Northern Ireland (Ministers, Elections and Petitions of Concern) Bill Debate

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Department: Northern Ireland Office
Lord Browne of Belmont Portrait Lord Browne of Belmont (DUP)
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My Lords, first, I take this opportunity to welcome the Minister to his position. Having served for more than 30 years in the Northern Ireland Office, he is eminently qualified on these matters and has considerable understanding of the issues that the people of Northern Ireland face.

The Bill, though far from perfect, has my party’s support, as it goes some way towards delivering on items agreed in the New Decade, New Approach agreement. Due to the nature of institutions at Stormont, decision-making can be a slow process; a conversation about reform will perhaps be a debate for another time. Any coalition Government made up of parties with diametrically opposed political ideologies will always be challenging. Ultimately, it is about people’s willingness to get together to try to find a solution that works. In Northern Ireland agreements to date, consensus decision-making has been built in and seen as the priority over a simple majority system. In negotiations and in the daily operations of the Stormont institutions, consensus is essential in achieving successful outcomes.

On petitions of concern specifically, in the past there have been incidents where the mechanism has been misused. On other occasions, the tool has been used in a way that reflects the reality that on some key issues there is no consensus. In some instances where a petition of concern has been used, this is a clear indication that an issue has been pushed forward without any real agreement. For this reason, I support the provisions proposed in the Bill—namely, the idea of a 14-day cooling-off period for petitions of concern. Stability is required, and the 14-day period in this Bill is welcome, as it would allow a period for people to find agreement and a way forward.

The main objective of devolution was to give the people of Northern Ireland a say on legislation that affects their lives; it allows them directly to elect their decision-makers and hold them accountable. When dealing with issues related to Northern Ireland, we must be mindful of this. If significant amendments or changes to agreements are planned, or new legislation is introduced, the people of Northern Ireland and their elected representatives must have a say. In our deliberations, we must seek to respect the devolution principle and the principle of consent which underpins it, rather than attempting to breach it.

We cannot discuss the real-time realities of Northern Ireland at this time without acknowledging the threats presented economically and constitutionally by the Northern Ireland protocol. Northern Ireland’s representatives and the rights of the people they represent are being undermined by the protocol and the imposition of its Irish Sea border. With the latest comments from the CEO of Marks & Spencer, and previous comments from other leading supermarkets regarding trade in Northern Ireland, the negative effect on the import of goods from mainland Britain to Northern Ireland is there for all to see. Regrettably, policymakers in Brussels and elsewhere are either blind to or ignorant of this.

I hope for practical solutions, which would see the removal of the Irish Sea border and the integrity of the UK’s internal market fully restored. However, inaction cannot be allowed to cripple businesses in Northern Ireland. Many small and medium-sized businesses rely on the supply chain from Great Britain to Northern Ireland, and the present uncertainty is destroying livelihoods in many instances. Those who support the protocol are not only calling for the long-term integrity of the UK internal market to be put into serious question but prioritising the 23% of Northern Ireland’s trade that is with the EU over the 77% of the trade that is with the rest of the United Kingdom and elsewhere. The volume of domestic trade between all parts of the UK highlights the importance of finding a workable, long-term solution that protects everyone. What we have at present is unsustainable. The uncertainty caused by the protocol breeds instability, which in turn can unfortunately lead to hostility. The people of Northern Ireland have suffered enough.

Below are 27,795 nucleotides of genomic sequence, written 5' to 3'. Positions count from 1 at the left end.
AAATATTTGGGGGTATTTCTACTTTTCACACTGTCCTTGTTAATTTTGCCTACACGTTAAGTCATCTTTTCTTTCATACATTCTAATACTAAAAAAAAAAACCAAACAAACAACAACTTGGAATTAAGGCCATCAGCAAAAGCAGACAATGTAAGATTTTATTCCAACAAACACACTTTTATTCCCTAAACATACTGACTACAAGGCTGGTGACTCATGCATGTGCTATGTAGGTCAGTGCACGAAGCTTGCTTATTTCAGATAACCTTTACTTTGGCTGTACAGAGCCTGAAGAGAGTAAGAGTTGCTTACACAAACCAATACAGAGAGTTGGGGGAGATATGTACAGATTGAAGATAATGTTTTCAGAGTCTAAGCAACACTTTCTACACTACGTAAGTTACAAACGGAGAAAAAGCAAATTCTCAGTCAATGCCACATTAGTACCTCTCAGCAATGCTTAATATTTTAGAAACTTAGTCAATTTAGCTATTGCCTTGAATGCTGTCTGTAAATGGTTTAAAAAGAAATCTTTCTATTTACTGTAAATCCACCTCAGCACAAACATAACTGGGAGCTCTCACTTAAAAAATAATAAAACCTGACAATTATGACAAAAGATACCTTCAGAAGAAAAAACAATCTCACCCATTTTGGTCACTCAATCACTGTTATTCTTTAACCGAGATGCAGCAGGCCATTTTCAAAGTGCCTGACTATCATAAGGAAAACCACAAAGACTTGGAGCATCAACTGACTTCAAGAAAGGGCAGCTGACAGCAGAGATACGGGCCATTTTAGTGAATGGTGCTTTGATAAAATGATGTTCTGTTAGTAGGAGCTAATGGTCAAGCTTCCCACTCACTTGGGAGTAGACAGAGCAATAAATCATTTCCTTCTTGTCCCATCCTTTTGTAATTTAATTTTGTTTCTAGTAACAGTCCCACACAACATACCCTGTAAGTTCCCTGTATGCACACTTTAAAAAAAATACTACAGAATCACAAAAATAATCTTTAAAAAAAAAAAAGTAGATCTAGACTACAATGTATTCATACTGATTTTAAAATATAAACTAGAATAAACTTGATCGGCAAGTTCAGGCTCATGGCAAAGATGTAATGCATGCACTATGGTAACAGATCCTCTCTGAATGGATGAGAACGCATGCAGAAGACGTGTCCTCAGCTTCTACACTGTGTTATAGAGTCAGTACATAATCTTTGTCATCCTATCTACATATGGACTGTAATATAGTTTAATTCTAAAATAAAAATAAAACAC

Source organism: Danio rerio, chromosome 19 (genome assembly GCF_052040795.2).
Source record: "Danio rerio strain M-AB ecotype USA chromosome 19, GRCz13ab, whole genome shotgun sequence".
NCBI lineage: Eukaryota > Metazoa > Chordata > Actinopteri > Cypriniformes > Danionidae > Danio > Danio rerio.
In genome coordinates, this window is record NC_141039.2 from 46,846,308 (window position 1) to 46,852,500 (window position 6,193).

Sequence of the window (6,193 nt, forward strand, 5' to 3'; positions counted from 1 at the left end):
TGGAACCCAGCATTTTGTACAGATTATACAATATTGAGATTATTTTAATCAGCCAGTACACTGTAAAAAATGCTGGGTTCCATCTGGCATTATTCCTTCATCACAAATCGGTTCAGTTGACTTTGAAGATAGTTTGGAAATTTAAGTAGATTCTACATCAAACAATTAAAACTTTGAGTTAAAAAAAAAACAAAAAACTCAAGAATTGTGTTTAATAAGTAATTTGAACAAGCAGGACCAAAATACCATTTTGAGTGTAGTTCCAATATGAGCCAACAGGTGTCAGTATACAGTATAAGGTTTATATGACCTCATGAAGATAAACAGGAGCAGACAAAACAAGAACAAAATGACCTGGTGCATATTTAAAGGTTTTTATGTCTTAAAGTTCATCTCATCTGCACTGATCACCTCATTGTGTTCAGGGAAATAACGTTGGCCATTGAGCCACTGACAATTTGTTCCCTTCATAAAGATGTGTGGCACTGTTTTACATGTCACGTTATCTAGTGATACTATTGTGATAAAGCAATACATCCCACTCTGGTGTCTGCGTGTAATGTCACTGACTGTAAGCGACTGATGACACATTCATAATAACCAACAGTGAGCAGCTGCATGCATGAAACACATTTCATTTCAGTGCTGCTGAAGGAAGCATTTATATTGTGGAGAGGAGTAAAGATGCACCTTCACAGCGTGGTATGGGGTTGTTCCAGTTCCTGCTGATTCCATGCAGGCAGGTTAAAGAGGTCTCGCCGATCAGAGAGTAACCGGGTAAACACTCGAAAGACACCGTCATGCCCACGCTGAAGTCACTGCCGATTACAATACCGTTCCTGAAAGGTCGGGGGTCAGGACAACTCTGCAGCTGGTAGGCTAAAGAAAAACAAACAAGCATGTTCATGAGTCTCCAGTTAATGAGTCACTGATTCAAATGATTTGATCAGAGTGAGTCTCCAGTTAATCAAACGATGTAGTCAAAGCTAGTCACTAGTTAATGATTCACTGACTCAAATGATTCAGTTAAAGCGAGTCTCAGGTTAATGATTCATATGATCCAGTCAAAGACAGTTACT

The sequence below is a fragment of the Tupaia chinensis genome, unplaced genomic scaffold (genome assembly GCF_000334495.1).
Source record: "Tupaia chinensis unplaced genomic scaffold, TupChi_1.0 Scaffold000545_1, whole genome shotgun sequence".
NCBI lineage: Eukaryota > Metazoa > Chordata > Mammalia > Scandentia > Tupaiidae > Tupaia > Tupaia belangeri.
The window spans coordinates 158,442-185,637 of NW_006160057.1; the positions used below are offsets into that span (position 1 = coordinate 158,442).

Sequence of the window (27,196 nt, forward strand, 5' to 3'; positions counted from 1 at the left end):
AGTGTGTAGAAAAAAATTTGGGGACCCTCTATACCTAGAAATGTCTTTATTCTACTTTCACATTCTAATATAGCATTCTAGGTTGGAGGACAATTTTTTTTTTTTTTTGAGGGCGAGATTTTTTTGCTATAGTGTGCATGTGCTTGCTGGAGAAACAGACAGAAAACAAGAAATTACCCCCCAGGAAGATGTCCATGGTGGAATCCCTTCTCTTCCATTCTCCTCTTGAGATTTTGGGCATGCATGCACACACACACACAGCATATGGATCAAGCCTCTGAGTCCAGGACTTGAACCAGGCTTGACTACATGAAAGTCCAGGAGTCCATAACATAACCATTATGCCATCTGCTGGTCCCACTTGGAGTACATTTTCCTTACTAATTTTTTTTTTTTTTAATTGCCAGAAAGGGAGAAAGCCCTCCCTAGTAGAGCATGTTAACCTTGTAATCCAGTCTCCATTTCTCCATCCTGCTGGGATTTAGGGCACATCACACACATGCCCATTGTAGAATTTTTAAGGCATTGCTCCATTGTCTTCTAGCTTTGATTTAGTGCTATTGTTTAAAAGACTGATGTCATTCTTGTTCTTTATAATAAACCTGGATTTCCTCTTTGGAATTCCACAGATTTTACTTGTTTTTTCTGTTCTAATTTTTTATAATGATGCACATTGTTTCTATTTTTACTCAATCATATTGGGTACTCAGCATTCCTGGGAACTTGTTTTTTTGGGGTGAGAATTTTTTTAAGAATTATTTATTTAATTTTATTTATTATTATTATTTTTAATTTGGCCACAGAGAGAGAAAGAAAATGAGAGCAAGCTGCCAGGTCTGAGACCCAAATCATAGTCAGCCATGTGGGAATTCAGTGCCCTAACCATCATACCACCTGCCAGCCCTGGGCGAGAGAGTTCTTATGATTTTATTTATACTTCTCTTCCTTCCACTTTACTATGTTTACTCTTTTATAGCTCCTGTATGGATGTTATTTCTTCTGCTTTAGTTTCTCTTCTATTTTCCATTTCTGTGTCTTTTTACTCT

When we discuss the institutions of government, we look at the agreements on which they are built. The most fundamental pillar of the Belfast agreement and subsequent peace agreements is the principle of consent; Northern Ireland’s devolved settlement is based on that. However, the protocol has set that principle aside and undermined the very institutions that we are seeking to improve.

Many people in Northern Ireland feel that these regulations, which have been imposed upon them, run contrary to everything that they understand about democracy and the democratic principles that underpin Northern Ireland’s society. The people of Northern Ireland did not consent to spending more for goods, waiting longer for medicines or becoming second-class citizens within this United Kingdom.

It is regrettable that after so much progress in our society, in our politics and in Northern Ireland’s economic attractiveness on the global stage, this protocol risks taking us backwards. Does the Minister agree that we need to see a workable solution to this issue soon, and can he confirm whether it is the Government’s intention to set a deadline for the end of these negotiations with the EU?

It is quite clear that invoking Article 16 is rapidly becoming a necessary response. I support the Bill and I trust that it will go some way towards achieving stability in Northern Ireland.